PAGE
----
But what if you flip the script?

What if you book less shows, but they’re all quality shows? Wouldn’t your club is known for good music? And wouldn’t that help create a scene around your venue?

What if you kept ticket prices low so that more people could come? Wouldn’t the number of tickets you sold in a year increase?

And once the fans are there, what if you treated them not just like bodies in the room, but actual music fans? What if you made it comfortable for them to see the shows? What if your venue had good sound, good sight lines, and room to move around? What if you hired staff who are music fans too so they actually know what it’s like to go to shows? What if you started shows at reasonable hours and ended in time for them to take public transportation home? What if you offered free water so they could hydrate? And what if you offered late-night food options to help soak up the beer?

What if you treated your guests as fans not consumers? What if you made the entire concert-going experience more fan-friendly? 

What if? 

Indeed.

Werner Herzog: “There is nothing wrong with hardships and obstacles, but everything wrong with not trying”

Great post from Brain Pickings on Werner Herzog’s approach to work and art (emphasis mine):

I did as much as possible myself; it was an article of faith, a matter of simple human decency to do the dirty work as long as I could… Three things — a phone, computer and car — are all you need to produce films. Even today I still do most things myself. Although at times it would be good if I had more support, I would rather put the money up on the screen instead of adding people to the payroll.

Indeed, having grown up without money and earned every penny himself, Herzog considers this self-reliance closely intertwined with the question of financial struggle — a circumstance he always refused to mistake for a fatal roadblock to the creative drive. His wisdom on the subject extends beyond film and applies just as perceptively to almost any field of endeavor in today’s creative landscape:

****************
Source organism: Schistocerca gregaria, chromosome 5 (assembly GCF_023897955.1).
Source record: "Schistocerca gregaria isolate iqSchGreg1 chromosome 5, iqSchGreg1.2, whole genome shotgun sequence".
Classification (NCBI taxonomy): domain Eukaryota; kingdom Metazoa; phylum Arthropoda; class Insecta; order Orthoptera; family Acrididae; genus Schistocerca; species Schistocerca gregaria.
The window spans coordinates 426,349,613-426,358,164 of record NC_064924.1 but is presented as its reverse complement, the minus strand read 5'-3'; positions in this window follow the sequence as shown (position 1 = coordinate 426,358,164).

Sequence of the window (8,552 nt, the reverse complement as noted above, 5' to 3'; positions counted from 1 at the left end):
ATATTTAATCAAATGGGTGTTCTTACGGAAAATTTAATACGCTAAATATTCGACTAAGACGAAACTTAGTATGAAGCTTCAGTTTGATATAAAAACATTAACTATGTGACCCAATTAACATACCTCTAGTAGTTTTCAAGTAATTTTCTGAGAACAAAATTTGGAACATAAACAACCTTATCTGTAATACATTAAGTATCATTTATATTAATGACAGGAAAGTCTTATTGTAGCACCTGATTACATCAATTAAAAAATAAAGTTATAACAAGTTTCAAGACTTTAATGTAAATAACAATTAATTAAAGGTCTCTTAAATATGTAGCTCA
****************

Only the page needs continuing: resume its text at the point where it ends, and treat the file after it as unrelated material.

The best advice I can offer to those heading into the world of film is not to wait for the system to finance your projects and for others to decide your fate. If you can’t afford to make a million-dollar film, raise $10,000 and produce it yourself. That’s all you need to make a feature film these days. Beware of useless, bottom-rung secretarial jobs in film-production companies. Instead, so long as you are able-bodied, head out to where the real world is. Roll up your sleeves and work as a bouncer in a sex club or a warden in a lunatic asylum or a machine operator in a slaughterhouse. Drive a taxi for six months and you’ll have enough money to make a film. Walk on foot, learn languages and a craft or trade that has nothing to do with cinema. Filmmaking — like great literature — must have experience of life at its foundation. Read Conrad or Hemingway and you can tell how much real life is in those books. A lot of what you see in my films isn’t invention; it’s very much life itself, my own life. If you have an image in your head, hold on to it because — as remote as it might seem — at some point you might be able to use it in a film. I have always sought to transform my own experiences and fantasies into cinema.

He later revisits the subject even more pointedly:

A natural component of filmmaking is the struggle to find money. It has been an uphill battle my entire working life… If you want to make a film, go make it. I can’t tell you the number of times I have started shooting a film knowing I didn’t have the money to finish it. I meet people everywhere who complain about money; it’s the ingrained nature of too many filmmakers. But it should be clear to everyone that money has always had certain explicit qualities: it’s stupid and cowardly, slow and unimaginative. The circumstances of funding never just appear; you have to create them yourself, then manipulate them for your own ends. This is the very nature and daily toil of filmmaking. If your project has real substance, ultimately the money will follow you like a common cur in the street with its tail between its legs. There is a German proverb: “Der Teufel scheisst immer auf den grössten Haufen” [“The Devil always shits on the biggest heap”]. So start heaping and have faith. Every time you make a film you should be prepared to descend into Hell and wrestle it from the claws of the Devil himself. Prepare yourself: there is never a day without a sucker punch. At the same time, be pragmatic and learn how to develop an understanding of when to abandon an idea. Follow your dreams no matter what, but reconsider if they can’t be realized in certain situations. A project can become a cul-de-sac and your life might slip through your fingers in pursuit of something that can never be realized. Know when to walk away.

Source: Werner Herzog on Creativity, Self-Reliance, Making a Living of What You Love, and How to Turn Your Ideas Into Reality – Brain Pickings